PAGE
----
Service agreements

Cristina Pizzagalli

January 25, 2017


The Importance of SLAs for Colocation Customers

Catchall services agreements, such as Service Level Agreements (SLAs), Master Services Agreements and/or Terms and Conditions, are a core component of any relationship between a colocation provider and a business organization. These written agreements that are designed to protect both parties throughout the course of the relationship document exactly what is expected on both sides.

Lots of colocation providers can boast high levels of network service availability and unparalleled power uptime, but if they aren’t willing to back those claims up in the form of a written agreement, you should be asking yourself why.

However, while services agreements are necessary and important – and their very nature means they are invariably lengthy and comprehensive – they primarily serve three main purposes:

1. Establish the specific availability levels guaranteed by the colocation provider.
2. Outline the communication protocols that should be followed if a service- or uptime-impacting event occurs.
3. Lay out the policies and procedures that the colocation provider must adhere to when conducting any kind of maintenance activity.

Tailored to Suit

Services agreements should be drawn up with input from both the colocation provider and the business organization. After all, not all businesses are alike – far from it – so each of their needs and requirements will ultimately be different.

Key workloads, applications and servers should all be identified at the very start, so that each can have its own associated agreement developed. This will afford minimal downtime for business-critical systems.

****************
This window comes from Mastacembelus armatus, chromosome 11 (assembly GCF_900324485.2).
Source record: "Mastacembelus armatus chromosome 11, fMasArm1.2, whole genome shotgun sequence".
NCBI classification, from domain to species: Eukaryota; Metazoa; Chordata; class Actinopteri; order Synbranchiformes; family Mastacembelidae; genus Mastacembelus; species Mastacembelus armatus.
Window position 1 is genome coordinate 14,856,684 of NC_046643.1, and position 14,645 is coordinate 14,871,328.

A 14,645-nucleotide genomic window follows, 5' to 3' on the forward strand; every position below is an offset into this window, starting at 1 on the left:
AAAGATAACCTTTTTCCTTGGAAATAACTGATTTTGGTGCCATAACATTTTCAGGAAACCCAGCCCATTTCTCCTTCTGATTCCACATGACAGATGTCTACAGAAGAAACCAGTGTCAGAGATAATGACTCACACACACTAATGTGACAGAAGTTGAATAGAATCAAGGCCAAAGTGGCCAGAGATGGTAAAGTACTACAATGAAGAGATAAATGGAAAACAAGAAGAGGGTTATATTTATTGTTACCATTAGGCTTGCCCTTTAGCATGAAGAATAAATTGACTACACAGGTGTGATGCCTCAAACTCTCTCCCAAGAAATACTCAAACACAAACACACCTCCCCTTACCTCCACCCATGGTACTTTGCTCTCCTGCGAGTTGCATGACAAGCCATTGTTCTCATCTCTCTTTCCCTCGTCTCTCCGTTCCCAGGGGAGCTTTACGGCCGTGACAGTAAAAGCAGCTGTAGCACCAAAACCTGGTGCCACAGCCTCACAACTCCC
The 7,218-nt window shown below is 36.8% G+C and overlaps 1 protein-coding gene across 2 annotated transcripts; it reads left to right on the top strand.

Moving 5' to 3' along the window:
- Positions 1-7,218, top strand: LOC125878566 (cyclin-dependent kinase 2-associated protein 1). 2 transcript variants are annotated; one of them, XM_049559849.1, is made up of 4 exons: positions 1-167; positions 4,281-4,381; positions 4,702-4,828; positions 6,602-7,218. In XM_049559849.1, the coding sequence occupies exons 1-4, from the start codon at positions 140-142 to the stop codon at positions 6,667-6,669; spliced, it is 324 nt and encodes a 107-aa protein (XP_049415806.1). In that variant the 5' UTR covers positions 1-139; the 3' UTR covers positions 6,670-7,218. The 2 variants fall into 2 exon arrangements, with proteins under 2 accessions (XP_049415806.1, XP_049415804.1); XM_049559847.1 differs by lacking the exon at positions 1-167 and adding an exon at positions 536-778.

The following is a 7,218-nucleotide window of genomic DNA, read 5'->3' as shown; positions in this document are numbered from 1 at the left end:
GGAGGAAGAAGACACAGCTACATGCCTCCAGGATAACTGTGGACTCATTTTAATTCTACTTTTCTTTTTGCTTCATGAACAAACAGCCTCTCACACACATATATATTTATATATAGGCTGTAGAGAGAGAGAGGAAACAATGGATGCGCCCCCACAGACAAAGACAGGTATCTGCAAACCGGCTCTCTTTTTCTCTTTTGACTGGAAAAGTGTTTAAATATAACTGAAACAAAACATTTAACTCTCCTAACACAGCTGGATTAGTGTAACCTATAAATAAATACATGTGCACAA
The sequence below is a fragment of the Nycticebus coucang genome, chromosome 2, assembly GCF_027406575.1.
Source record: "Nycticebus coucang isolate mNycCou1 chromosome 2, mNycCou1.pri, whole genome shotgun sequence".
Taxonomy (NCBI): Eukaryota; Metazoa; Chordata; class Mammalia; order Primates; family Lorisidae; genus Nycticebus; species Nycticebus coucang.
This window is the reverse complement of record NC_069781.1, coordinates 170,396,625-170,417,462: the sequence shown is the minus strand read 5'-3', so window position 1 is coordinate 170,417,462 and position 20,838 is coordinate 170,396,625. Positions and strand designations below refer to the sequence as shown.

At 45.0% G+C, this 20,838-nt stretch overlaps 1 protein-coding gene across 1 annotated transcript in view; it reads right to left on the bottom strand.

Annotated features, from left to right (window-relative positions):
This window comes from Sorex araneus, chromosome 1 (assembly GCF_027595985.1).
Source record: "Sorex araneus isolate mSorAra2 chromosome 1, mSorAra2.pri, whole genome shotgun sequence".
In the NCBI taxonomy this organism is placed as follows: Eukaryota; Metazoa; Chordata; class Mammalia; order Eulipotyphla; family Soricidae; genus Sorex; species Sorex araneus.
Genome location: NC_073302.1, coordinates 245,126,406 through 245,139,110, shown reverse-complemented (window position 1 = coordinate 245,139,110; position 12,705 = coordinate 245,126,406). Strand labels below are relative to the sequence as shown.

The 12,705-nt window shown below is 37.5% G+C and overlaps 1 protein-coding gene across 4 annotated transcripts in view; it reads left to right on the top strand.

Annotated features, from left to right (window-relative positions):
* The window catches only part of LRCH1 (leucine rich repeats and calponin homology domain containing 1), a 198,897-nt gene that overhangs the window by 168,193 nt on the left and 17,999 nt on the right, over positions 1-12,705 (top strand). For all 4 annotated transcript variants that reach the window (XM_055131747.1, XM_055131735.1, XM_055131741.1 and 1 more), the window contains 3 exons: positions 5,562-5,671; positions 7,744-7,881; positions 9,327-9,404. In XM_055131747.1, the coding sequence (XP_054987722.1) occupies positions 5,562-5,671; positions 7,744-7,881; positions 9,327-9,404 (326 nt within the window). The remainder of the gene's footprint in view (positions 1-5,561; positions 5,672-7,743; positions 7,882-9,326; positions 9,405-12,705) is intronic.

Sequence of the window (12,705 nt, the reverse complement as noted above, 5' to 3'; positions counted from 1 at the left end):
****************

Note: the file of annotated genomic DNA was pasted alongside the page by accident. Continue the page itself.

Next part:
Underpin Maintenance Activities

Without a robust maintenance program, your critical infrastructure stands to fail. Services agreements will outline the MOPs (method of procedure) and SOPs (standard operating procedure) that the colocation provider uses consistently, as well as the routine maintenance schedules they follow, which will also include the critical elements of the colocation facility such as generators, batteries and uninterruptible power supplies.

All of this means that no maintenance activities will come as a surprise or pose an unnecessary risk to your business systems further down the line.

Nothing Left to Chance

If something should happen to a piece of your critical infrastructure, you need to know whose responsibility it is to resolve the issue, and what kind of time frames you should expect.

It may be the case that a particular IT asset will be covered by the colocation provider’s own technicians should it experience a problem, but all parties need to understand these responsibilities ahead of time. That’s where services agreements come in.

With the business organization and the colocation provider both aware of their responsibilities, the investigation and resolution of service-impacting incidents is expedited.

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